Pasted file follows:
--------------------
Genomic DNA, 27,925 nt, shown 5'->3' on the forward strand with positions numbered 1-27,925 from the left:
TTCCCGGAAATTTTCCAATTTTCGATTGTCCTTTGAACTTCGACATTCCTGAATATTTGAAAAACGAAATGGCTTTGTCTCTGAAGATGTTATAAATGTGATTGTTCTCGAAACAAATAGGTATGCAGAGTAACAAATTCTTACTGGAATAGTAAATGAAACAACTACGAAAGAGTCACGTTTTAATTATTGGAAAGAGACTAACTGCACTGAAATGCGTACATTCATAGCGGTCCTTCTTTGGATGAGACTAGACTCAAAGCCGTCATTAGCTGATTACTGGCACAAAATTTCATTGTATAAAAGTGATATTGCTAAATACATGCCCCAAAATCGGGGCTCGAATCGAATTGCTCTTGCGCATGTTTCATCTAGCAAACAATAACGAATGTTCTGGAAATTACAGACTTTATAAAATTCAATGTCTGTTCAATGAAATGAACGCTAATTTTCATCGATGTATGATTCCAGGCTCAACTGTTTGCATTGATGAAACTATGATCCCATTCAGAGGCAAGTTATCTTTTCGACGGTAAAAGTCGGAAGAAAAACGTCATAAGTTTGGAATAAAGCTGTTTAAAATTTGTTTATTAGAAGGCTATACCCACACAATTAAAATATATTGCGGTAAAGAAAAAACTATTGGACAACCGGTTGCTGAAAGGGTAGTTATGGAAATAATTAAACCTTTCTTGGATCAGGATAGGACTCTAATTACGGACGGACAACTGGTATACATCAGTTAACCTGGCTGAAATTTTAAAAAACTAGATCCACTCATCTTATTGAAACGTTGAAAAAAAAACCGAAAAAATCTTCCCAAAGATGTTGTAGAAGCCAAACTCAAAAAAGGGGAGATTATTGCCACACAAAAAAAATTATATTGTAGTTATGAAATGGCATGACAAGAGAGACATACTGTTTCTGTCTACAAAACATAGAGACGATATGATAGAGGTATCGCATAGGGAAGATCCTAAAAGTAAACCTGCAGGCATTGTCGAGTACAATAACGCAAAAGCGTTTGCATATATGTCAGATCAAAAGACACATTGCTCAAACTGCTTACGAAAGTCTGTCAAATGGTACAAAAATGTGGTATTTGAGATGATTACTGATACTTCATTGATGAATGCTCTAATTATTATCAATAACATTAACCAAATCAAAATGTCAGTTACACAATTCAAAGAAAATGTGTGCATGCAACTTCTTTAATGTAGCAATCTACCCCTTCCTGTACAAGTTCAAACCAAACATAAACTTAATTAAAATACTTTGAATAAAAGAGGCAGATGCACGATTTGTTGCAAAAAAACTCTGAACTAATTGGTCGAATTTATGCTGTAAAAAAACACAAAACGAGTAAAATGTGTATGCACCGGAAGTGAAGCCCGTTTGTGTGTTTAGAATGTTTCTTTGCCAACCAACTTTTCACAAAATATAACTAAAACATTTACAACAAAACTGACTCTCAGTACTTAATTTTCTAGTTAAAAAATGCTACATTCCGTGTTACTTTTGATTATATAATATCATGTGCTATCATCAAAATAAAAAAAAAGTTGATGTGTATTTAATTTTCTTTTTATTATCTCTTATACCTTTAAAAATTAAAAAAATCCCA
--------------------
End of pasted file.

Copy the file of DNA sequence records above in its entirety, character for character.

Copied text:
Genomic DNA, 27,925 nt, shown 5'->3' on the forward strand with positions numbered 1-27,925 from the left:
TTCCCGGAAATTTTCCAATTTTCGATTGTCCTTTGAACTTCGACATTCCTGAATATTTGAAAAACGAAATGGCTTTGTCTCTGAAGATGTTATAAATGTGATTGTTCTCGAAACAAATAGGTATGCAGAGTAACAAATTCTTACTGGAATAGTAAATGAAACAACTACGAAAGAGTCACGTTTTAATTATTGGAAAGAGACTAACTGCACTGAAATGCGTACATTCATAGCGGTCCTTCTTTGGATGAGACTAGACTCAAAGCCGTCATTAGCTGATTACTGGCACAAAATTTCATTGTATAAAAGTGATATTGCTAAATACATGCCCCAAAATCGGGGCTCGAATCGAATTGCTCTTGCGCATGTTTCATCTAGCAAACAATAACGAATGTTCTGGAAATTACAGACTTTATAAAATTCAATGTCTGTTCAATGAAATGAACGCTAATTTTCATCGATGTATGATTCCAGGCTCAACTGTTTGCATTGATGAAACTATGATCCCATTCAGAGGCAAGTTATCTTTTCGACGGTAAAAGTCGGAAGAAAAACGTCATAAGTTTGGAATAAAGCTGTTTAAAATTTGTTTATTAGAAGGCTATACCCACACAATTAAAATATATTGCGGTAAAGAAAAAACTATTGGACAACCGGTTGCTGAAAGGGTAGTTATGGAAATAATTAAACCTTTCTTGGATCAGGATAGGACTCTAATTACGGACGGACAACTGGTATACATCAGTTAACCTGGCTGAAATTTTAAAAAACTAGATCCACTCATCTTATTGAAACGTTGAAAAAAAAACCGAAAAAATCTTCCCAAAGATGTTGTAGAAGCCAAACTCAAAAAAGGGGAGATTATTGCCACACAAAAAAAATTATATTGTAGTTATGAAATGGCATGACAAGAGAGACATACTGTTTCTGTCTACAAAACATAGAGACGATATGATAGAGGTATCGCATAGGGAAGATCCTAAAAGTAAACCTGCAGGCATTGTCGAGTACAATAACGCAAAAGCGTTTGCATATATGTCAGATCAAAAGACACATTGCTCAAACTGCTTACGAAAGTCTGTCAAATGGTACAAAAATGTGGTATTTGAGATGATTACTGATACTTCATTGATGAATGCTCTAATTATTATCAATAACATTAACCAAATCAAAATGTCAGTTACACAATTCAAAGAAAATGTGTGCATGCAACTTCTTTAATGTAGCAATCTACCCCTTCCTGTACAAGTTCAAACCAAACATAAACTTAATTAAAATACTTTGAATAAAAGAGGCAGATGCACGATTTGTTGCAAAAAAACTCTGAACTAATTGGTCGAATTTATGCTGTAAAAAAACACAAAACGAGTAAAATGTGTATGCACCGGAAGTGAAGCCCGTTTGTGTGTTTAGAATGTTTCTTTGCCAACCAACTTTTCACAAAATATAACTAAAACATTTACAACAAAACTGACTCTCAGTACTTAATTTTCTAGTTAAAAAATGCTACATTCCGTGTTACTTTTGATTATATAATATCATGTGCTATCATCAAAATAAAAAAAAAGTTGATGTGTATTTAATTTTCTTTTTATTATCTCTTATACCTTTAAAAATTAAAAAAATCCCA